Your Industry  

Not enough people trust IFAs

Stephanie Hawthorne

Stephanie Hawthorne

Independent financial advisers are a dying breed. Without urgent action, this profession could be extinct within 20 years.

Their number is decreasing. The work seems either unattractive to young people or hard to break into, with just 261 advisers under the age of 25.

Many IFAs are over 50 and succession planning is often nonexistent. Yet this sector is a beacon in world of scammers and fraudsters.

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Since the 2015 pensions freedoms, advice services are needed more than ever. The median household net worth in Britain is £302,500, yet just a tiny minority of people take regulated advice.

IFAs know the value of the services they give their clients, but sadly few spread the gospel to the outside world. They do not need to try. Most have more than enough clients and are turning people away as many begin their retirement journey. The IFA sector is imploding.

But who is there to inject new Iife into a valued industry? The brand messaging is poor – ask your friends and family, do they know the difference between an independent financial adviser or firms that offers restricted advice like Hargreaves Lansdown or St James’ Place or indeed appointed representatives?

I have yet to meet one young university graduate whose ambition is to be an IFA, although this can be an intensely rewarding career, with IFAs not only sorting out money issues but sometimes being unheralded life coaches.

Martin Lewis, the personal finance guru on ITV, has a deservedly terrific reputation as a consumer champion with lots of new bloggers trying to emulate him. But this should and could be your role, not that of a TV pundit.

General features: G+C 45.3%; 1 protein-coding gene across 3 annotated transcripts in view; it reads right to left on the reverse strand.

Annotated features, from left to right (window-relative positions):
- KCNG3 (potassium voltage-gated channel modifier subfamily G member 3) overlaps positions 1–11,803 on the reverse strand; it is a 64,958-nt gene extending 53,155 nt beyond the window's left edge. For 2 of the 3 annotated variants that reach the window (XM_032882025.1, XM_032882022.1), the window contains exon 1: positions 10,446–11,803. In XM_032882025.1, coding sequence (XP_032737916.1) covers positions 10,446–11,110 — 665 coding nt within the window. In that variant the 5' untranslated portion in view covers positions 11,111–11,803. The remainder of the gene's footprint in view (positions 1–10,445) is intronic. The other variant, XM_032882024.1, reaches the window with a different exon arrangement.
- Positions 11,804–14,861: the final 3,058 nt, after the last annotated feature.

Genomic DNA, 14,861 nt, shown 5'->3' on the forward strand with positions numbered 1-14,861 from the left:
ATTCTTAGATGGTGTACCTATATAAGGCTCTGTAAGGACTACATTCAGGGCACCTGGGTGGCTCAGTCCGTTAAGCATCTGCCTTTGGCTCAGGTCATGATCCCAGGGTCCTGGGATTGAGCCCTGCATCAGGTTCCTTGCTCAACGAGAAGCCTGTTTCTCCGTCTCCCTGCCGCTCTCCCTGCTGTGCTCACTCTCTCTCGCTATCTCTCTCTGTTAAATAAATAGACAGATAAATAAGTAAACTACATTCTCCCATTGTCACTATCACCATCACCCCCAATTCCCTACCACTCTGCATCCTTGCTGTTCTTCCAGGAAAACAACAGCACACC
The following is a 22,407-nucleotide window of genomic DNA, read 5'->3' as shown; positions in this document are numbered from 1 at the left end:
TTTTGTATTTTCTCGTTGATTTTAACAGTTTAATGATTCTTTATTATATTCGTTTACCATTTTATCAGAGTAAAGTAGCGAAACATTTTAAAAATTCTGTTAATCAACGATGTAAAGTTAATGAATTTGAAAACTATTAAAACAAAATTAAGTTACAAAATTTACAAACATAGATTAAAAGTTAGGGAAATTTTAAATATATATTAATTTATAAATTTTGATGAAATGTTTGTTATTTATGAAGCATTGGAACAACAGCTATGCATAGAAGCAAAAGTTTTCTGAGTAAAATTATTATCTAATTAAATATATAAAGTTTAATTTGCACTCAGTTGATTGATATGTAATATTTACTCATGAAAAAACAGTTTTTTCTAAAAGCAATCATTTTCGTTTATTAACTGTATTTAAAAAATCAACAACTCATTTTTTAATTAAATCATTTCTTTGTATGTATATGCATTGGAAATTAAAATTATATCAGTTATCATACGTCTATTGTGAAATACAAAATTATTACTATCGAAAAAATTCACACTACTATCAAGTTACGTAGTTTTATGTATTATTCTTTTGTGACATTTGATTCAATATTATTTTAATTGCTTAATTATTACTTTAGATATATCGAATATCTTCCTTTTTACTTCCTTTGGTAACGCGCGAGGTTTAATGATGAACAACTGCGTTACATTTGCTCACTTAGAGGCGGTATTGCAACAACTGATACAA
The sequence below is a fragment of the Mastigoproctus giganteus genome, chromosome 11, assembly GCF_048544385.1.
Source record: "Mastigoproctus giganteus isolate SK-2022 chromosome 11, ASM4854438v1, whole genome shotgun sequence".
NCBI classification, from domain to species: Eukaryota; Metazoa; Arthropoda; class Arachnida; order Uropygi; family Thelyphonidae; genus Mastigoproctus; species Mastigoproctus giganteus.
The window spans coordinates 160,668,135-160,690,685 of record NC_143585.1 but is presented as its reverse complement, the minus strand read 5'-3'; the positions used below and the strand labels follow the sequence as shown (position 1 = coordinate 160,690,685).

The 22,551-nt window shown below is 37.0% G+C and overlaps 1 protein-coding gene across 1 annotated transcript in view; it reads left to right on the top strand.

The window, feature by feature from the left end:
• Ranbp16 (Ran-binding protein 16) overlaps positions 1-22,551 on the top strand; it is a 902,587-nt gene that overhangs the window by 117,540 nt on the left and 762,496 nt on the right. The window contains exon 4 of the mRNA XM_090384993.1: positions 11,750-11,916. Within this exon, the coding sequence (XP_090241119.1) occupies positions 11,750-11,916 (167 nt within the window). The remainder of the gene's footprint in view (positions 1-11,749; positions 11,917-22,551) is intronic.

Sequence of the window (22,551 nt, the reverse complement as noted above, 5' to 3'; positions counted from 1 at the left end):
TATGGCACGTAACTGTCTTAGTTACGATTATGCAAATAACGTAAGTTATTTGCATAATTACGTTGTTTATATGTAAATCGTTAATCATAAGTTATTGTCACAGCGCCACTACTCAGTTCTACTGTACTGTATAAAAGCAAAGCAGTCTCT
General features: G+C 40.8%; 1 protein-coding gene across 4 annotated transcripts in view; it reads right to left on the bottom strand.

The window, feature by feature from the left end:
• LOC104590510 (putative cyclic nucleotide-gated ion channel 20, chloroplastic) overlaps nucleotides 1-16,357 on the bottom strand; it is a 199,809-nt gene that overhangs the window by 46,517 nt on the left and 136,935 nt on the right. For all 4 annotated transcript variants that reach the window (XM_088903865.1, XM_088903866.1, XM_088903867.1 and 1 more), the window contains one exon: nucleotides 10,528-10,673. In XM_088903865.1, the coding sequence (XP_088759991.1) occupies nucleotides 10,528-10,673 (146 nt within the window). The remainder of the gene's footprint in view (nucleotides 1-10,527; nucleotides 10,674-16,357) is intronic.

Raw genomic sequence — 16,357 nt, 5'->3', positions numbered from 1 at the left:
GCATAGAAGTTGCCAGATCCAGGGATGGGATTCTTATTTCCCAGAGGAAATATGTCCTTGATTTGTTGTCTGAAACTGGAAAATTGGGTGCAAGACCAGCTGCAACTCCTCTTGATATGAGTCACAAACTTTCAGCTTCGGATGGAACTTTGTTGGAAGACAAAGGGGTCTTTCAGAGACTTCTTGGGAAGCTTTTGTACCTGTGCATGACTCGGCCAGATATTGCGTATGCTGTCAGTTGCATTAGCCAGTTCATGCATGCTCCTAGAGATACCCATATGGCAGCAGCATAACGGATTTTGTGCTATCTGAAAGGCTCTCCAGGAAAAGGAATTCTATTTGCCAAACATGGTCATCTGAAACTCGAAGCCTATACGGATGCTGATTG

If IFAs were held in high regard by the general public as consumer champions, rather than simply there to help max out on the latest higher rate tax loophole, the sector would attract new blood and fresh thinking that could revolutionise its long-term prospects.

Some IFAs do loss-leading pro bono work but they do not trumpet this side of their lives. Many are too busy servicing their existing clients to take on more so pro bono is not often done.

That impecunious 25-year-old on £20,000 a year thinking about his or her first pension plan or saving for a mortgage could become tomorrow’s multi-million pound entrepreneur. Sadly, the very people who can gain the most from an IFA can least afford it, with standard pension planning costing around £200 an hour.

The industry is all too fragmented with a confusing set of acronyms and poor branding. Think of the barrister’s wig and gown – old fashioned it might be but it sends a powerful message that they are our advocates in court.

Think of an estate agent – they sell or let your house but what exactly do IFAs do for our money? While most of their clients laud their work, the general public either distrust IFAs or are simply ignorant of what an IFA can do for them.